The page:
Boost your calcium levels without dairy? Yes you can!
Which foods pack a healthy dose of calcium? There're plenty of options, even if you don't do dairy.By Mayo Clinic Staff
Milk is a good source of calcium: True or false? As trivia questions go, that one's a no-brainer. But what if you're on a dairy-free diet? Or just don't like milk? Can you still get your daily allotment of calcium?
Calcium comes in many foods that don't involve milk, cheese and yogurt — although those are all first-rate sources of calcium. But before we dive into calcium-rich alternatives, here's a quick reminder about why maintaining healthy calcium levels is so essential.
- Bone health. 99 percent of your body's calcium is stored in your bones and teeth. Until you reach older adulthood, your body is constantly rebuilding and strengthening your bones, requiring a regular intake of calcium.
- Heart function. Calcium literally keeps your heart muscle pumping.
- Nerve transmission. Calcium fires cell signals that direct your muscles to contract and get you moving.
Keeping all these systems in peak condition requires a diet rich in calcium, which is the most abundant mineral in your body. Just how much you need depends on your age. Women under 50 need 1,000 milligrams (mg) daily; men under 71 also require 1,000 mg daily. Women older than 50 (and men older than 71) need more: Up your intake to 1,200 mg every day.
Older adults need more calcium to protect their bone health and stave off osteoporosis, a common bone disease that can develop as you age. Osteoporosis can lead to broken bones, limited mobility and costly surgeries.
Pro tip: If the label states that the product provides, say, 30 percent of your daily calcium requirement, you can add a zero to find out just how much that is in milligrams — in this case, you'd be getting 300 mg.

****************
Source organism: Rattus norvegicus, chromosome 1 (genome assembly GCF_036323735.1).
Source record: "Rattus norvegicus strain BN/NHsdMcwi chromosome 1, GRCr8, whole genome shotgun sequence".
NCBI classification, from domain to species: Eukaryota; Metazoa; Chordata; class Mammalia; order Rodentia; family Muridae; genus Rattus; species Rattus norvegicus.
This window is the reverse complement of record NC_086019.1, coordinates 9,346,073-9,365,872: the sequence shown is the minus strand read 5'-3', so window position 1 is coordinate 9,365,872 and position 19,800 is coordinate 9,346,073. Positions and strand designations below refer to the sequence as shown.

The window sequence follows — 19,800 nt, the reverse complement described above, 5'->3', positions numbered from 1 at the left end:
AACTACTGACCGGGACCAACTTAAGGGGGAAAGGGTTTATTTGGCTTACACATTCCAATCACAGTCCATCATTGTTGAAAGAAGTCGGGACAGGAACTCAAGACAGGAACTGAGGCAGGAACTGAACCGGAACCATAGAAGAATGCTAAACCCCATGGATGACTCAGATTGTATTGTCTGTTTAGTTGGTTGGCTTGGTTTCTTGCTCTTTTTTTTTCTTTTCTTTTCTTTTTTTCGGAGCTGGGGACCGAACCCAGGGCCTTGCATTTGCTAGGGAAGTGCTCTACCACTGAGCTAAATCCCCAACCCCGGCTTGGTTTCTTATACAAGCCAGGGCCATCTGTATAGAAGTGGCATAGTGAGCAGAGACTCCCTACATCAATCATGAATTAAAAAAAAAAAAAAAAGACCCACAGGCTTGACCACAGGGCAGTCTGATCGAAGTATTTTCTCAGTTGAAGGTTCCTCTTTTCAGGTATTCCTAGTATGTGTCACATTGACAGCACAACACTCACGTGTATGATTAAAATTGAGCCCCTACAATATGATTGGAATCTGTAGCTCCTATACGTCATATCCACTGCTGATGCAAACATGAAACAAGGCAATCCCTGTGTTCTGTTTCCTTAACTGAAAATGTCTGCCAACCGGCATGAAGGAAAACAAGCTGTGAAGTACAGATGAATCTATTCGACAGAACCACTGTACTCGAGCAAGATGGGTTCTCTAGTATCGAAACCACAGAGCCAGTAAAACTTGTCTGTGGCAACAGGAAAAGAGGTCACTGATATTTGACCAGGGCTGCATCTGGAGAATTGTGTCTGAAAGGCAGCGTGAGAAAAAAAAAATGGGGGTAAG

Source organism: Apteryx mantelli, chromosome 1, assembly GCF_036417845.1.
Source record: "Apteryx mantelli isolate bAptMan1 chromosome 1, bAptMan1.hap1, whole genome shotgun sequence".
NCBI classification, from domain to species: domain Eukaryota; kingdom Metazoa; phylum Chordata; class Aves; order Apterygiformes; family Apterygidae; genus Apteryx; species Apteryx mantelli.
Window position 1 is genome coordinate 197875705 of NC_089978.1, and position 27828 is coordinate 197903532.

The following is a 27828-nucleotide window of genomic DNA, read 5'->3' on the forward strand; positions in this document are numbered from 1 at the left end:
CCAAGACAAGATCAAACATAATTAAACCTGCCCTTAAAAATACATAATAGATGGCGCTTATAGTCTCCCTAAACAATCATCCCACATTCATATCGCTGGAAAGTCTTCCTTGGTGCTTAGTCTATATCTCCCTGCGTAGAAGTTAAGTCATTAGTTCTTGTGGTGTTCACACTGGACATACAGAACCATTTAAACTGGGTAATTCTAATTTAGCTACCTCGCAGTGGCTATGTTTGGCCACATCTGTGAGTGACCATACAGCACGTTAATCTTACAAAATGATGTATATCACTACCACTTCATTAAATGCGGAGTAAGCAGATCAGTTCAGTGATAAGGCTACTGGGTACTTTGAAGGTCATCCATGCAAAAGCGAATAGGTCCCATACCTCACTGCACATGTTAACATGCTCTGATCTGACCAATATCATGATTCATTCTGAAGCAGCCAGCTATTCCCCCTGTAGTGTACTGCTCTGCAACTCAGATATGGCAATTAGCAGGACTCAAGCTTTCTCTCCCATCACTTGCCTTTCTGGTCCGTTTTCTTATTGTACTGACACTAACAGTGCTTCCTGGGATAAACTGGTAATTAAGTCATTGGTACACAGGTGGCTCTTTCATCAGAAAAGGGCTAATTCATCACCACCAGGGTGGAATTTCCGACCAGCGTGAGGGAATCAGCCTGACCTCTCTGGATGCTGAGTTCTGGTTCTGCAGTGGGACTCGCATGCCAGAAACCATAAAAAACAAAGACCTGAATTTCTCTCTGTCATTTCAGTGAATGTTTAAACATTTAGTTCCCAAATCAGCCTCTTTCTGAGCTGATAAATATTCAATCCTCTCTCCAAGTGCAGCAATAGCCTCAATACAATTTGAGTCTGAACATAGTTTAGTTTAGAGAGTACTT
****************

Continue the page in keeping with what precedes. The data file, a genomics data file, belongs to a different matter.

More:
If you're avoiding dairy, make a habit of incorporating some of these other calcium-rich foods in your diet:
- Canned sardines. Check the label to be sure they're canned in oil, bones included.
- Fortified soy, almond and rice milk.
- Fortified orange juice. Check the label; not all orange juice is fortified with calcium.
- Tofu made with calcium sulfate.
- Canned pink salmon with bones.
- Fortified cereals and English muffins. Check the label; many popular ready-to-eat breakfast cereals and English muffins come with a healthy dose of added calcium.
- Greens. Turnip and collard greens and kale all pack a calcium-rich punch.
- Beans. Garbanzo, kidney, navy and even canned baked beans provide calcium; boiled green soybeans are another good option.
- Canned shrimp.
- Veggies like cooked broccoli, Chinese cabbage, edamame and acorn squash.
- Papaya, dried figs and oranges.
Keep in mind that some of us are more at risk for calcium deficiency than others. Research has shown that adolescent girls — especially athletes — as well as women, individuals who are lactose intolerant or have a dairy allergy, and the elderly should monitor their calcium levels more closely.
While bone health takes center stage in any discussion about calcium, almost every cell in your body needs calcium to thrive. So no excuses if you don't do dairy: There are plenty of other options out there that'll help keep your calcium levels topped off.
Nov. 07, 2018
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- Calcium. National Institutes of Health. https://ods.od.nih.gov/factsheets/Calcium-HealthProfessional/. Accessed Oct. 10, 2018.
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- Calcium and your bones. National Osteoporosis Foundation. https://www.nof.org/healthy-bones-guide-calcium-bones/. Accessed Oct. 14, 2018.
- A guide to calcium rich foods. National Osteoporosis Foundation. https://www.nof.org/patients/treatment/calciumvitamin-d/a-guide-to-calcium-rich-foods/. Accessed Oct. 16, 2018.
- What is osteoporosis and what causes it? National Osteoporosis Foundation. https://www.nof.org/patients/what-is-osteoporosis/. Accessed Oct. 19, 2018.